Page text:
The Daily Telegraph has reported that “vitamin D 'triggers and arms' the immune system”. It said that researchers believe that vitamin D plays a key role in boosting the immune system.
The study looked at human T cells in the laboratory, and found that vitamin D was part of a complex process in which T cells become 'primed' and help to fight infection. While these findings suggest that people with vitamin D deficiency are more susceptible to infection or that vitamin D supplements might boost immunity, such theories need to be tested further before drawing any firm conclusions.
It is important to have enough vitamin D to maintain a healthy body. Vitamin D forms in our skin in response to sunlight. However, care should be taken to avoid burning or over-exposure. Vitamin D is also found in foods such as oily fish, eggs, fortified margarines, some breakfast cereals and vitamin supplements.
Dr Marina Rode von Essen and colleagues from the University of Copenhagen and Bispebjerg Hospital in Denmark carried out this research. The study was funded by the Danish Medical Research Council, the Lundbeck Foundation, the Novo Nordisk Foundation, the King Christian the 10th Foundation and the A.P. Møller Foundation for the Advancement of Medical Sciences. Some of the chemicals used in the study were provided by the manufacturer Bayer Schering Pharma AG. The paper was published in the peer-reviewed scientific journal Nature Immunology.
The study was reported in The Daily Telegraph, Daily Mail, and Metro . The newspapers give reasonable coverage of this complex research. Metro includes the study’s sensible warning that sunburn should be avoided.
This laboratory research investigated what happens to human T cells when they respond to foreign molecules (called antigens). T cells are immune-system cells that recognise antigens (for example molecules on the surfaces of viruses) and kill infected cells. In particular, the researchers looked at the 'priming' of the T cells, a process by which T cells prepare to respond to antigens. When exposed to an antigen, primed T cells are able to multiply in number faster and produce more chemicals to help promote further immune response than naive T cells. They looked at the role of a protein called phospholipase C, which is involved in sending signals within cells. They also looked at how vitamin D and the vitamin D receptor are involved in this process.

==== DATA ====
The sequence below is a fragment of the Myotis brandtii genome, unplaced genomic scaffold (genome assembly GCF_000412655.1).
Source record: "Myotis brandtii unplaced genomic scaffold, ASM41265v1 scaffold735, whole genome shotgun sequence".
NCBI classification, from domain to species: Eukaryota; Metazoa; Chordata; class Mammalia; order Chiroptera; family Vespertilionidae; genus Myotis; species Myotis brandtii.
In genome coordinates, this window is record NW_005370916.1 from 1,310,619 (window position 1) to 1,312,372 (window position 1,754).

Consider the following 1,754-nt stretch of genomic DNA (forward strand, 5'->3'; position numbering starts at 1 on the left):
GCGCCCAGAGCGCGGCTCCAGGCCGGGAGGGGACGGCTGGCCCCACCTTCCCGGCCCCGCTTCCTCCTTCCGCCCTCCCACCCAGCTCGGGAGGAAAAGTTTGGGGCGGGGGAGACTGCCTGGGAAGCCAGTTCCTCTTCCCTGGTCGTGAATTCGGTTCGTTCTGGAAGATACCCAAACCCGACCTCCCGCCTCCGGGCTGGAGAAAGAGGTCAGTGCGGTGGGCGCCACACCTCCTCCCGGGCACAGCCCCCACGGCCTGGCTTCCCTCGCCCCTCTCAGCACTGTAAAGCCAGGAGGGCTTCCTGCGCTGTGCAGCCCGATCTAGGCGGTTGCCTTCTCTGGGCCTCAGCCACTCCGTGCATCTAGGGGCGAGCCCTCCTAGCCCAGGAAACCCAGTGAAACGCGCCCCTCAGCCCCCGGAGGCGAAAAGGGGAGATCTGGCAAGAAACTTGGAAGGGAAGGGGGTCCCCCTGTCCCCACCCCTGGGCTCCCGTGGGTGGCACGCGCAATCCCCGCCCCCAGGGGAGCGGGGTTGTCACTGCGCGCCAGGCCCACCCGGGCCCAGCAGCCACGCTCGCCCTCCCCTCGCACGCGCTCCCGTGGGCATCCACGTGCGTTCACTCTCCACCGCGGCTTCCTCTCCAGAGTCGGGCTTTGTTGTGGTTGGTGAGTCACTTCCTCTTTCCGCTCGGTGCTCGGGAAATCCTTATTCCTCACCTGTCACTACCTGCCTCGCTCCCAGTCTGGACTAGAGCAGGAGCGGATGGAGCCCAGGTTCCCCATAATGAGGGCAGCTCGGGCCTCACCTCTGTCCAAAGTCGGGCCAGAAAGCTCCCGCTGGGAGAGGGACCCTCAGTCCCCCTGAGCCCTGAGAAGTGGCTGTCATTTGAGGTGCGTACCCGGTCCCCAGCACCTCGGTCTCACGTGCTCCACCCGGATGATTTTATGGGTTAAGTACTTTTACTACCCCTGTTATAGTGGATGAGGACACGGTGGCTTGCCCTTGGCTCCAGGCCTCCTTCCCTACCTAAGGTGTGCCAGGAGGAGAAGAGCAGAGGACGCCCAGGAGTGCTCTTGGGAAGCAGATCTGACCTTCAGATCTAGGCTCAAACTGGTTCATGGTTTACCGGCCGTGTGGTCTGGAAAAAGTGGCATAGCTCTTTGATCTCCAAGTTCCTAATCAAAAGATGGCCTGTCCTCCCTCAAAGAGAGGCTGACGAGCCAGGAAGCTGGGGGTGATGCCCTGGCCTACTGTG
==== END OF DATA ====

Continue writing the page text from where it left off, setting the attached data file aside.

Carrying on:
This type of laboratory study helps researchers to unravel the complex events that occur in individual cells in the immune system. A better understanding of how the immune system works could suggest ways of boosting immune responses. In this case, if vitamin D was found to play a role in the immune system, this would suggest that people with vitamin D deficiency might be more susceptible to infection or that vitamin D supplements might boost immunity. Such theories would have to be tested in human research before any firm conclusions could be drawn.
The researchers took 'naive' (unprimed by exposure to antigens) human T cells from freshly drawn blood and grew them in the laboratory. They grew some in solutions containing immune system molecules: conditions that 'primed' them for activation.
The characteristics and behaviour of the 'primed' T cells were then compared with the 'naive' T cells. This included the cells’ response to being 'restimulated' through re-exposure to the immune system molecules that originally primed their activation.
The researchers were especially interested in how much the cells produced a particular form of phospholipase C, called phospholipase C-γ1, and how this was linked to the presence of the vitamin D receptor. They also looked at what happened if they blocked the cells from responding to vitamin D. They carried out experiments to investigate how the cells switched on the production of the vitamin D receptor.
The researchers found that 'naive' T cells that had not been primed produced only a small amount of phospholipase C-γ1. However, following priming by exposure to the activator immune system molecules, the T cells began to produce far more phospholipase C-γ1. For this to occur, the T cells needed to be in the presence of vitamin D and the vitamin D receptor.
They also found that naive T cells did not produce the vitamin D receptors, and that these receptors were only produced when the T cells were primed.
The researchers conclude that T cells produce vitamin D receptors when they are primed to respond to antigens. Vitamin D then acts via the receptor to stimulate production of phospholipase C-γ1. These changes are necessary for the T cells to be activated.
This research indicates that vitamin D is involved in the activation of the T cells of the immune system. It is important to note that this is a laboratory study, and it is useful in helping researchers to understand what happens in specific immune system cells when exposed to foreign entities such as bacteria or viruses. It does not tell us how variations in vitamin D levels might affect people’s susceptibility to infection, or what the ideal level of vitamin D is for supporting immune system responses to infection.
Other studies will no doubt look into these questions. However, as with other vitamins, it is clearly important to have sufficient vitamin D to maintain a healthy body. Vitamin D forms in our skin in response to sunlight, but care should still be taken to avoid burning or over-exposure. Vitamin D is also found in foods such as oily fish, eggs, fortified margarines, some breakfast cereals and vitamin supplements.